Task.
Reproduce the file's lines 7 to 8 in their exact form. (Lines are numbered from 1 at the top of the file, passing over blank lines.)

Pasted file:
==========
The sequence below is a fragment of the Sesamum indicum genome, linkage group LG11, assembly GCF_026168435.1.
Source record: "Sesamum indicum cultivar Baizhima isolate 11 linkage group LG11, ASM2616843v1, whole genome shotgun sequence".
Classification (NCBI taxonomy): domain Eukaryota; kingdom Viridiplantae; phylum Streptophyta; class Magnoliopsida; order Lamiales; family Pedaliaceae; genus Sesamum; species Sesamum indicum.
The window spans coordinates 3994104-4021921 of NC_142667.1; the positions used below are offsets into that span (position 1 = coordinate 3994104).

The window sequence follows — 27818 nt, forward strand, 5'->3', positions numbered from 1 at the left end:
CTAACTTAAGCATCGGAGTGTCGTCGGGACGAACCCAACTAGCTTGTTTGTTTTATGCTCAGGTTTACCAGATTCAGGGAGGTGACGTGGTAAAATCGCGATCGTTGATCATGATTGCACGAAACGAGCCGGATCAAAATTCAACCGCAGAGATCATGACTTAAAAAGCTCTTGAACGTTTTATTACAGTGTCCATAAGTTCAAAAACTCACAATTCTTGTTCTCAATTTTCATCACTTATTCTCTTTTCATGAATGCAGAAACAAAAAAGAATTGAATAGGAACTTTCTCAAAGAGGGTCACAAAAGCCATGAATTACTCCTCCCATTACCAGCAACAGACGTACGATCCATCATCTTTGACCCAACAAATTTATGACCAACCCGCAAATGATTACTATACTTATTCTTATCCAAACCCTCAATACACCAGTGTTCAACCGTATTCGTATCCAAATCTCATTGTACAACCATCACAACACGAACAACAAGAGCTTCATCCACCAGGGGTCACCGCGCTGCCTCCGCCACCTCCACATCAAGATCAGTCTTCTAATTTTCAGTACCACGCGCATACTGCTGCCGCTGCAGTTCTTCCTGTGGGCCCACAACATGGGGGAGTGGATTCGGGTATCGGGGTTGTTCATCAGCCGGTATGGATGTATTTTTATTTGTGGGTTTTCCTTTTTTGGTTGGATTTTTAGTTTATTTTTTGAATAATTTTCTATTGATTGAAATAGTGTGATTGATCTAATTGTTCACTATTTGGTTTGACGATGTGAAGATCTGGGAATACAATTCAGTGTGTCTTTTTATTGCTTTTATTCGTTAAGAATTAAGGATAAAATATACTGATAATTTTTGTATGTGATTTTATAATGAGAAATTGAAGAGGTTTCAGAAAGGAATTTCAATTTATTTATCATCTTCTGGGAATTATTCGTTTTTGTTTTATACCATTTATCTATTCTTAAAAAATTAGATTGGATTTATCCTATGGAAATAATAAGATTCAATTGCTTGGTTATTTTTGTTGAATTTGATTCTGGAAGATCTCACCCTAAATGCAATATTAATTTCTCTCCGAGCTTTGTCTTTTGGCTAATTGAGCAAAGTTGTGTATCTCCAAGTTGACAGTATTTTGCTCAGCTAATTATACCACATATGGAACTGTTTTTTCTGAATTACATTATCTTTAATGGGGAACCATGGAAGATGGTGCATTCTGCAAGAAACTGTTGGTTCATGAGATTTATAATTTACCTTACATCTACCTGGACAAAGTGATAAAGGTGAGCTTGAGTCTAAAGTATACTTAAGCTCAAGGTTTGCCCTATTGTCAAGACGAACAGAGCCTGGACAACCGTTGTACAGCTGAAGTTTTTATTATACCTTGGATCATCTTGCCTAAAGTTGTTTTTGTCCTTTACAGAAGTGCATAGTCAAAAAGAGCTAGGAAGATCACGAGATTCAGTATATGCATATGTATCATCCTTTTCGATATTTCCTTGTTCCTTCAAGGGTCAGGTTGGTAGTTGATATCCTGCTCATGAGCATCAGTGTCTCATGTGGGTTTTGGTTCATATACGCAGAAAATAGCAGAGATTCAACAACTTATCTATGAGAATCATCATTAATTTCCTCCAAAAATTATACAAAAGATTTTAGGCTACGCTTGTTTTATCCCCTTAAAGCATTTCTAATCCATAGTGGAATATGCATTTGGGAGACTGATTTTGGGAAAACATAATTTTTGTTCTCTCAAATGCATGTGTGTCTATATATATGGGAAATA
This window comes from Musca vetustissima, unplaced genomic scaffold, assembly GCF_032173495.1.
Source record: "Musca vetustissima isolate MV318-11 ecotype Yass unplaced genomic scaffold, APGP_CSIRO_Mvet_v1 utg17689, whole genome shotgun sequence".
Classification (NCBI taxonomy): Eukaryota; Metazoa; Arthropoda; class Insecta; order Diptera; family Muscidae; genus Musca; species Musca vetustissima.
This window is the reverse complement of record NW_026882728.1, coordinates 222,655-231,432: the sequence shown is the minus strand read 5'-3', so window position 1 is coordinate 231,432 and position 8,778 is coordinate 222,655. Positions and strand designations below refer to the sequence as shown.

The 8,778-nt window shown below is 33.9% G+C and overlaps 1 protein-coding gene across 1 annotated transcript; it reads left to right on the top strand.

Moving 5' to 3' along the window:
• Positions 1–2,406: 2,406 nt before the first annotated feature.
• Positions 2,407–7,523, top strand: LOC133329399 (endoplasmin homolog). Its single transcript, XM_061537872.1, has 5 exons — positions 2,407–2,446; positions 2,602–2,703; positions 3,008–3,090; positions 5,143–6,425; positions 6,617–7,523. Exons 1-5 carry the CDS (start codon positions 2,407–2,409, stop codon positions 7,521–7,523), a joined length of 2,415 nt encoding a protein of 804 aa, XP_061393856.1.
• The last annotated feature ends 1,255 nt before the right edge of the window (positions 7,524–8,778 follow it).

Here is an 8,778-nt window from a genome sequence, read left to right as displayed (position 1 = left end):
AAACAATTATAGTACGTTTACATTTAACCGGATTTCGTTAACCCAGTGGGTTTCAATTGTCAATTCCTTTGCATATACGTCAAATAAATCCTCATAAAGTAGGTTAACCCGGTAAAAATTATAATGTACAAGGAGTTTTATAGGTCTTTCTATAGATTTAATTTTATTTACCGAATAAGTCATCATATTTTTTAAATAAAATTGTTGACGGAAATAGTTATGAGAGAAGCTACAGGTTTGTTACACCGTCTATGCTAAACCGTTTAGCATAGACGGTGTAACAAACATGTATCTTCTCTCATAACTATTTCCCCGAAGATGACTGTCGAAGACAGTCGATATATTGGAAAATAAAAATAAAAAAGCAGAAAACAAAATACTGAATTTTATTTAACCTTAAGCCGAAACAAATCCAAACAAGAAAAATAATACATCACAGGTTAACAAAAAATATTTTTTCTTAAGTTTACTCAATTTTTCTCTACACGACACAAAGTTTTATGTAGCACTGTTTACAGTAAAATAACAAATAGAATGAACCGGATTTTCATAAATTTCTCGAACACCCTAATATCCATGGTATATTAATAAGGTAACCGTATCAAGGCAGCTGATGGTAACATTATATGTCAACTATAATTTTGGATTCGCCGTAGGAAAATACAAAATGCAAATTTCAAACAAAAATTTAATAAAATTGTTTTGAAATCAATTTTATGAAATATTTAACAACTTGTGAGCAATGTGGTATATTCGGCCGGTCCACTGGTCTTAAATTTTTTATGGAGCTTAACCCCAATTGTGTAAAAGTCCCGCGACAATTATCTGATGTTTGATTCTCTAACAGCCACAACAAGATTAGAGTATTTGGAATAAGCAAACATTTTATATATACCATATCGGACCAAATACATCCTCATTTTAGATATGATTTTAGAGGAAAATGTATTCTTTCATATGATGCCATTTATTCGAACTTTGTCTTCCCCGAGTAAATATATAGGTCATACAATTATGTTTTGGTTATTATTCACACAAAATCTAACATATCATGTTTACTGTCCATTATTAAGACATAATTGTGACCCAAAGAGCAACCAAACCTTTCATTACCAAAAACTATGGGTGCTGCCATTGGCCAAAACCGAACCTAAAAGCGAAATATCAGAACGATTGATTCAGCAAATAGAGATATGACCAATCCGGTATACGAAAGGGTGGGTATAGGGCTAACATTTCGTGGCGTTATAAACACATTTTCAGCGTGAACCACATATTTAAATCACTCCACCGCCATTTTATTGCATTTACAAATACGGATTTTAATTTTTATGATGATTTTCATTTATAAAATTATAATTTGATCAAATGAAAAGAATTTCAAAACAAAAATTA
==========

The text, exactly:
This window comes from Musca vetustissima, unplaced genomic scaffold, assembly GCF_032173495.1.
Source record: "Musca vetustissima isolate MV318-11 ecotype Yass unplaced genomic scaffold, APGP_CSIRO_Mvet_v1 utg17689, whole genome shotgun sequence".